We manage our personas in each of these situations to fit in, be accepted and avoid offending others. Managing your online persona in the age of social networking is often complicated by the fact that all of these different “circles” of people, who are normally isolated from one another in our offline lives, may all converge in one virtual place – such as your Facebook timeline – when you log onto the computer.
The reputations that we create online can help or hurt us when we take relationships to the next level – whether in the professional or personal arena (and you never know when what started as a personal relationship can turn into a professional one when a friend’s company has a job opening, or a professional acquaintance can morph into a close personal friend). It pays to be aware of the impressions you’re making, and manage those impressions to carry over in a positive way to your offline existence.
That means thinking about what you say, and to whom you’re saying it, before you hit that “Post,” “Comment” or “Tweet” button. I’ve seen far too many R-rated posts on Facebook that were obviously intended for a particular individual or group of intimate friends but were there for everyone in the Friends list to see – including co-workers, aunts and uncles, teachers and ministers.
There are two ways to effectively manage your online persona. The easiest is to keep all of your posts fit for everyone you’ve friended to see. This takes less effort but is also more limiting. The second way is to create separate circles (on G+) or friend lists (on Facebook) or their equivalent and get into the habit of setting the permissions on every post you make so that each post goes only to the appropriate people or group(s). This method requires much more vigilance, but allows you to interact more freely without having your different personas “leak” over into the wrong places.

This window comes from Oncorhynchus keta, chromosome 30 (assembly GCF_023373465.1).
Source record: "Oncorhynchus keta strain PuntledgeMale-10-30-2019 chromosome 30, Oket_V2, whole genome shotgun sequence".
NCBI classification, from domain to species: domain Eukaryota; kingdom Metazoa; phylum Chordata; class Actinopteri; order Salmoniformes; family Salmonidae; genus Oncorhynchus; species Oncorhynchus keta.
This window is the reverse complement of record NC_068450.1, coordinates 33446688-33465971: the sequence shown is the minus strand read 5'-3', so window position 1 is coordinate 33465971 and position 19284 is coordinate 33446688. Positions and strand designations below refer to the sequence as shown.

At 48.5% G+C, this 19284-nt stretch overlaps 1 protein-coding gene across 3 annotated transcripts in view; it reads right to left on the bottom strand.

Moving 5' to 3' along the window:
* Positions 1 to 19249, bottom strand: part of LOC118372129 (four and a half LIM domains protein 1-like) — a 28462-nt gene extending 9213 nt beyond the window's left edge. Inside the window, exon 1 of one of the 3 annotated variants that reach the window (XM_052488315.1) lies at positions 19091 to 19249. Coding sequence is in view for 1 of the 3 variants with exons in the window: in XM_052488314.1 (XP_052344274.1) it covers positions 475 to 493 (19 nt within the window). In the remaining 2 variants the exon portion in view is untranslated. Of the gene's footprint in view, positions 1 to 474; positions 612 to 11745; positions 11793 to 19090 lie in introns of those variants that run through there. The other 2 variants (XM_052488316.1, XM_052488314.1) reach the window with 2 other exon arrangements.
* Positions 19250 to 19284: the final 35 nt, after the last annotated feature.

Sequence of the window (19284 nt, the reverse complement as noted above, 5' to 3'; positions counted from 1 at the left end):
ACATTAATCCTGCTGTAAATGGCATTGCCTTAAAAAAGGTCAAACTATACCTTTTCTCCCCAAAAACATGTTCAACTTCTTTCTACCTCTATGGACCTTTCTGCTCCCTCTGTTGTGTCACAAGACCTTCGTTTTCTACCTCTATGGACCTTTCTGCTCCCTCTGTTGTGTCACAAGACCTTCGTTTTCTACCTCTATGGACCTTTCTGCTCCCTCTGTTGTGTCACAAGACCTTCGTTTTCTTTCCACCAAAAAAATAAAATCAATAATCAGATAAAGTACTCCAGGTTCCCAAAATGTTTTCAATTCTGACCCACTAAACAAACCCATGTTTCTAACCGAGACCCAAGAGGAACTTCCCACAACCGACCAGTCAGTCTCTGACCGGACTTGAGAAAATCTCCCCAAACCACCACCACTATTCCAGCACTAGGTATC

Another good rule of thumb for managing your online persona(s) is to always assume that the people you meet online are people you might be sitting in the same room with someday. Even if you never meet any of your online friends in person (which is getting less and less likely), assume that some of them may be friends with others who do know you in your offline existence. Don’t tell tall tales that could come back to haunt you later. It’s far easier to destroy your credibility than to get it back.
All of this assumes that you have created one or more online presences. I know some folks who deliberately avoid doing so. They think that they can protect their reputations by not having social networking accounts or participating in online forums. Once upon a time, that might have been true. Today, unless you’re a complete hermit, there will be information about you online – probably more than you imagined.
If you don’t create and manage an online persona yourself, your cyber reputation will be created and managed by others. Do you prefer a web search on your name to turn up in the top results data that you’ve carefully filtered and put out there, or random info that was placed online by your friends, government agencies, etc.? Especially if there is negative information about you floating around out there, it’s important that you counter that image by overwhelming the search engines with positive information.
Many of us lead busy lives and managing your online person(s) might sound like just another chore that you don’t need. However, in today’s business and social environments, the time invested can save you a great deal of grief – or even help you land that dream job or meet Mr. or Mrs. Right.